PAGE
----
Dried Hydrangeas, Two Ways by

Issue 56 · In the Library · January 23, 2013

Dried Hydrangeas, Two Ways

Issue 56 · In the Library · January 23, 2013

Here's how hydrangeas in a vase won me over. I looked at mine one day and realized they were 18 months old and none the worse for wear. Nothing could be easier than drying them. Two simple techniques—drying them in water or on the plant—will produce excellent results:

Above: Air-dried flowers turn a lovely wheaty brown; clip the stems and strip leaves before arranging the world's least expensive and longest-lasting bouquet of cut flowers in a vase. Photograph by Anna Gawlak via Flickr.

Above: The petals of air-dried hydrangeas will be crinkly and brittle, but will hold their shape and texture indefinitely if you don't pick at them. In the end, it was the dust that got mine. Photograph by Mwy22 via Flickr.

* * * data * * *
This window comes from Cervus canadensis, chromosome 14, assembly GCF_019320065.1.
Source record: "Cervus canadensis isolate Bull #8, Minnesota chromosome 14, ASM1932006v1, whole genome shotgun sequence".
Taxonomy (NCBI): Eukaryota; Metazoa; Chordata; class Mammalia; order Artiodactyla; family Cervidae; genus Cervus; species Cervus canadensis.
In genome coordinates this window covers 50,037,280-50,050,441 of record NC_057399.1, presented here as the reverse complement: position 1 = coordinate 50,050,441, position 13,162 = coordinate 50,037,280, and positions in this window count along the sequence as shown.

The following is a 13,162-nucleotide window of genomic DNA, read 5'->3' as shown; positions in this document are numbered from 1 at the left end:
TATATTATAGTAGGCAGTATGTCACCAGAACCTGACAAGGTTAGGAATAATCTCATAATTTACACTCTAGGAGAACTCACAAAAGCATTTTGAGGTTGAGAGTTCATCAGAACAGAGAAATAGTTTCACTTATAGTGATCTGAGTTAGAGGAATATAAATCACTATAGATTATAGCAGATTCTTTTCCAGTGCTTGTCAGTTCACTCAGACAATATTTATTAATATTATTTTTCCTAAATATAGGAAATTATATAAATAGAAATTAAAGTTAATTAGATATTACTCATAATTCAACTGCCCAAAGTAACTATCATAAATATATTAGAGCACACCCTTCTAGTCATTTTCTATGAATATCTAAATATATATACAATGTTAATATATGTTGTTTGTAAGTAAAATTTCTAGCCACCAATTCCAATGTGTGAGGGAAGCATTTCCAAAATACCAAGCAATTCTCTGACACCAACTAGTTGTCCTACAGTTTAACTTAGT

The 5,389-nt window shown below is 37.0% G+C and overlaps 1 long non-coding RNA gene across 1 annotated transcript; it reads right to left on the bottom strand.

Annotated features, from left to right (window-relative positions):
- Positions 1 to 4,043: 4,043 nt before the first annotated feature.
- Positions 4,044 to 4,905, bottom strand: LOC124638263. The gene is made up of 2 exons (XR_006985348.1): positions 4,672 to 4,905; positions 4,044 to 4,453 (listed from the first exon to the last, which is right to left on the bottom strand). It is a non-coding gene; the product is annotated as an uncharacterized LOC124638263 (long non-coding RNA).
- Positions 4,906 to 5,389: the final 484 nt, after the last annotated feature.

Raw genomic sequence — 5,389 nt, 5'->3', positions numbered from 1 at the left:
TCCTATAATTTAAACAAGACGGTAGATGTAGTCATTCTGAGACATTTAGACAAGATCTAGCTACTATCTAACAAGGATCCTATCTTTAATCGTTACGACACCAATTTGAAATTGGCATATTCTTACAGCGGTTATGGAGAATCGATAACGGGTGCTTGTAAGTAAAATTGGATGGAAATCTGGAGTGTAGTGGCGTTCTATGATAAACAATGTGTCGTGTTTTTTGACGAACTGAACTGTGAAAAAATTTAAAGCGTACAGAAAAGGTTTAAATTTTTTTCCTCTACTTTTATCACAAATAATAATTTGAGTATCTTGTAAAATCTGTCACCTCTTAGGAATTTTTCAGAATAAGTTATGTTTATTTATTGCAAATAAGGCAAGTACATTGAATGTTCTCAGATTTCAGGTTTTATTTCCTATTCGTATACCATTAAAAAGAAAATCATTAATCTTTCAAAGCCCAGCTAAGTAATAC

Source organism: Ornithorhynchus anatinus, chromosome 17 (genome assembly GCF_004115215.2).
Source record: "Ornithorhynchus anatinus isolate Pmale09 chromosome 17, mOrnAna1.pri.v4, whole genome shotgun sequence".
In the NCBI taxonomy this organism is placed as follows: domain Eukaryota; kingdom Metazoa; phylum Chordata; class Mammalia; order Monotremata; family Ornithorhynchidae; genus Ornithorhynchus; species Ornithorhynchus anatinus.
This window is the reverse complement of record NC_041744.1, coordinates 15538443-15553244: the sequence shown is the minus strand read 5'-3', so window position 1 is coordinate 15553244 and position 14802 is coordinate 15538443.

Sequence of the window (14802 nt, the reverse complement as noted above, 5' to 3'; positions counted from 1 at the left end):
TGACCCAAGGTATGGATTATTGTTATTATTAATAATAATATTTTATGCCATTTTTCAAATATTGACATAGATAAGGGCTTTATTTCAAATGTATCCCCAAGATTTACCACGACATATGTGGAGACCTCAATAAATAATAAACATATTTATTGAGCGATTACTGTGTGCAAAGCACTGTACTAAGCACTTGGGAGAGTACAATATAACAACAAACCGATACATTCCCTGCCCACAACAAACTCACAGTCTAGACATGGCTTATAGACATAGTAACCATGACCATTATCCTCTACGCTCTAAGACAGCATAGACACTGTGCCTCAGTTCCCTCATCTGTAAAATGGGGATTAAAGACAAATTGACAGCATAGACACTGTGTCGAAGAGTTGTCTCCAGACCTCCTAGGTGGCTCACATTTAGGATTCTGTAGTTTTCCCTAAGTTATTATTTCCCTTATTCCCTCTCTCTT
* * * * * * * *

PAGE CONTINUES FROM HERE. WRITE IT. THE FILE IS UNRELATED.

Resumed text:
Above: If you prefer your hydrangeas to be a dried version of the color they were when fresh, clip them while they're in full bloom. Strip leaves and stick the stems in a vase of water. Then leave them alone. Forever. Photograph by Zsaj via Flickr.

Above: Or buy them. If you don't have hydrangeas in your garden, a bunch of from three to six stems of Natural Dried Hydrangeas available in three colors is $11.95 from Flower Mart. Each flower has a 10-inch head on a 4-inch stem. Photograph by Akiko Seki.

(N.B.: For more, see "Design Sleuth: Dried Bouquets for the Winter Months.")



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